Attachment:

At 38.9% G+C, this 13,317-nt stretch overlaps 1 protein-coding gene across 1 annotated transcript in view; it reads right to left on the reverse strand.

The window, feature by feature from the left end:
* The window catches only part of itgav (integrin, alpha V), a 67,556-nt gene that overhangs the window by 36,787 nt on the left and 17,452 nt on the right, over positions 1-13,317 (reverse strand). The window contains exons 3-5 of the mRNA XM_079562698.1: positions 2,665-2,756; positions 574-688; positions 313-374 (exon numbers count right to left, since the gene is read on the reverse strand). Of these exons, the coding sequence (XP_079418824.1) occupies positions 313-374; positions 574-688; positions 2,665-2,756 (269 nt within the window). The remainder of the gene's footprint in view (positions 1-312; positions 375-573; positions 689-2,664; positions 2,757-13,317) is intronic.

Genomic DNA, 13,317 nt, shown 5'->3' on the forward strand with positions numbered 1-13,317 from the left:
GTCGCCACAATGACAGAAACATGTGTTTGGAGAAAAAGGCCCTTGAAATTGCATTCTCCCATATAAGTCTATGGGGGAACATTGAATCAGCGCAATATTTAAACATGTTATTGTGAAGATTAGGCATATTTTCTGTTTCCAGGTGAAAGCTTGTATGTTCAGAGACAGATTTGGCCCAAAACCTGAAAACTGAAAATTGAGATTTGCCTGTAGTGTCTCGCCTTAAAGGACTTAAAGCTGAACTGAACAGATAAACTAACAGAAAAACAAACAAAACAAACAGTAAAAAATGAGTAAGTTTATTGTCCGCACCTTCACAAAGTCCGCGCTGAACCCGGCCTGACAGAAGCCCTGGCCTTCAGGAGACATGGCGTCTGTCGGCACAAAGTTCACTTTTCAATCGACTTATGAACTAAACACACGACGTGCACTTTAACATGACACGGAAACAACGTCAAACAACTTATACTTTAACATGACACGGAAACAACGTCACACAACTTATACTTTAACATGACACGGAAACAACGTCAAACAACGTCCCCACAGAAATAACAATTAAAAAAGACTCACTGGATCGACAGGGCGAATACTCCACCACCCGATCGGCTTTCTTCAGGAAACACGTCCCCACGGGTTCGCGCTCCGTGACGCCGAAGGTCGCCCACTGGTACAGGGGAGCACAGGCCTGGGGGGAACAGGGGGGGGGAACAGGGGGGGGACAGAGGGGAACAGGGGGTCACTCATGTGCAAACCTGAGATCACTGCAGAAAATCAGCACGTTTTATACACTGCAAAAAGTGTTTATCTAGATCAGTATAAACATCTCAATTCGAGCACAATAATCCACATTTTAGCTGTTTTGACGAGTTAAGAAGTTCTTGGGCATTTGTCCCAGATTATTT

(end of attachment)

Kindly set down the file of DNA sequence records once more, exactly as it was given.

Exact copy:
At 38.9% G+C, this 13,317-nt stretch overlaps 1 protein-coding gene across 1 annotated transcript in view; it reads right to left on the reverse strand.

The window, feature by feature from the left end:
* The window catches only part of itgav (integrin, alpha V), a 67,556-nt gene that overhangs the window by 36,787 nt on the left and 17,452 nt on the right, over positions 1-13,317 (reverse strand). The window contains exons 3-5 of the mRNA XM_079562698.1: positions 2,665-2,756; positions 574-688; positions 313-374 (exon numbers count right to left, since the gene is read on the reverse strand). Of these exons, the coding sequence (XP_079418824.1) occupies positions 313-374; positions 574-688; positions 2,665-2,756 (269 nt within the window). The remainder of the gene's footprint in view (positions 1-312; positions 375-573; positions 689-2,664; positions 2,757-13,317) is intronic.

Genomic DNA, 13,317 nt, shown 5'->3' on the forward strand with positions numbered 1-13,317 from the left:
GTCGCCACAATGACAGAAACATGTGTTTGGAGAAAAAGGCCCTTGAAATTGCATTCTCCCATATAAGTCTATGGGGGAACATTGAATCAGCGCAATATTTAAACATGTTATTGTGAAGATTAGGCATATTTTCTGTTTCCAGGTGAAAGCTTGTATGTTCAGAGACAGATTTGGCCCAAAACCTGAAAACTGAAAATTGAGATTTGCCTGTAGTGTCTCGCCTTAAAGGACTTAAAGCTGAACTGAACAGATAAACTAACAGAAAAACAAACAAAACAAACAGTAAAAAATGAGTAAGTTTATTGTCCGCACCTTCACAAAGTCCGCGCTGAACCCGGCCTGACAGAAGCCCTGGCCTTCAGGAGACATGGCGTCTGTCGGCACAAAGTTCACTTTTCAATCGACTTATGAACTAAACACACGACGTGCACTTTAACATGACACGGAAACAACGTCAAACAACTTATACTTTAACATGACACGGAAACAACGTCACACAACTTATACTTTAACATGACACGGAAACAACGTCAAACAACGTCCCCACAGAAATAACAATTAAAAAAGACTCACTGGATCGACAGGGCGAATACTCCACCACCCGATCGGCTTTCTTCAGGAAACACGTCCCCACGGGTTCGCGCTCCGTGACGCCGAAGGTCGCCCACTGGTACAGGGGAGCACAGGCCTGGGGGGAACAGGGGGGGGGAACAGGGGGGGGACAGAGGGGAACAGGGGGTCACTCATGTGCAAACCTGAGATCACTGCAGAAAATCAGCACGTTTTATACACTGCAAAAAGTGTTTATCTAGATCAGTATAAACATCTCAATTCGAGCACAATAATCCACATTTTAGCTGTTTTGACGAGTTAAGAAGTTCTTGGGCATTTGTCCCAGATTATTT